In a first research project, IT experts from Volkswagen have already successfully developed and tested a traffic flow optimisation algorithm on a D-Wave quantum computer.
Dr. Martin Hofmann, CIO of the VW Group, said: “Quantum computing is the next generation of supercomputing and can bring us tremendous progress in all key areas of IT and digitalisation. In strategic cooperation with D-Wave, we are learning to make effective use of the strengths of a quantum computer. We are taking a further major step towards the digital future of the VW Group.”
Robert Ewald, President of D-Wave International, said: “In a short period of time the experts at VW were able to successfully create and test an algorithm on our quantum computer for an important type of optimisation problem. We look forward to seeing great progress in the future as they apply their automotive and data science expertise to increasingly difficult real-world problems.”
In the first research project, data scientists and big data experts from VW, working with data from 10,000 public taxis in Beijing, have successfully shown that they can optimise traffic flow in the mega-metropolis using a quantum computer. Further projects are to follow in the course of cooperation with D-Wave. Initially, the main focus is on the further development of specialist expertise and entrepreneurially meaningful applications.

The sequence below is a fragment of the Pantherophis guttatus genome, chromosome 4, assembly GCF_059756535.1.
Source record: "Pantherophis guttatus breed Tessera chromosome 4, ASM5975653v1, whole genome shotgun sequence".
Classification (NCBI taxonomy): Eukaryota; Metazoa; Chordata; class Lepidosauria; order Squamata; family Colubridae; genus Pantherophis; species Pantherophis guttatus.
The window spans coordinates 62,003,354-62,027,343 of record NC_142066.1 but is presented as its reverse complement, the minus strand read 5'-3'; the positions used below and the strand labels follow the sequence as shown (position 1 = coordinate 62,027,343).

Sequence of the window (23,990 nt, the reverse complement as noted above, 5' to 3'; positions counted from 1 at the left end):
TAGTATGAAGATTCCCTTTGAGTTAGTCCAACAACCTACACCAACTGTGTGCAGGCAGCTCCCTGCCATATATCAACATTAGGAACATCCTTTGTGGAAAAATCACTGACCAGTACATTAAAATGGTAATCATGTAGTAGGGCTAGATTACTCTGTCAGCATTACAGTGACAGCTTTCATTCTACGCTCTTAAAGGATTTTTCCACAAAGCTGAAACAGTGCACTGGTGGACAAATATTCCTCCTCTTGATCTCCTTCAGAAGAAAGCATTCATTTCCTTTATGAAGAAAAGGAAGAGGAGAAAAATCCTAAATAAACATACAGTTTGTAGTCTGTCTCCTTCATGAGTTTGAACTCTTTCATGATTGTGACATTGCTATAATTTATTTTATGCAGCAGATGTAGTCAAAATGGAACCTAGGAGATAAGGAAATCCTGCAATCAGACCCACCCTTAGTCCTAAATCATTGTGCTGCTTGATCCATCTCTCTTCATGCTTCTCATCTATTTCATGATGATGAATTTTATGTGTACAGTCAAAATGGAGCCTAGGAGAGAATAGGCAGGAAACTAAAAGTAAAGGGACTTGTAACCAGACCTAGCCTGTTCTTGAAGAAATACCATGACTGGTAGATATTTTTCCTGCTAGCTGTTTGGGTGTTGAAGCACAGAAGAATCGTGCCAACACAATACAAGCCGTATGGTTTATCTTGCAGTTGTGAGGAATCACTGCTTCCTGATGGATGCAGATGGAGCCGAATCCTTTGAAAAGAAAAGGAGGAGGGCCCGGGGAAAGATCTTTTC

Dr. Florian Neukart, Principal Data Scientist at the VW Group IT Code Lab in San Francisco, said: “Our first traffic flow optimisation project in Beijing successfully shows how an algorithm on a quantum computer can guide vehicles in a metropolis in such an intelligent way that congestion is avoided. The results give us confidence for further applications on the quantum computer. We place considerable emphasis on the open source approach. Our work is to be transparent and to allow verification by third parties.”
The VW Group is the first automaker to work intensively with quantum computing technology. Group IT expects a wide range of application possibilities especially in the areas of autonomous driving, the robotic enterprise (AI-supported process control), the smart factory, machine learning and intelligent mobility solutions.
Quantum computers can solve highly complex problems many times faster than conventional supercomputers. The computing principle of a quantum computer is especially well-suited for this project because it natively solves optimisation problems. In simplified terms, an optimisation problem considers how a specific resource (such as time, money or energy) can be used in the best possible way in a certain scenario. The complexity of the task and therefore the computing capacity required grow exponentially with the number of factors to be considered, taking conventional digital computers to their limits.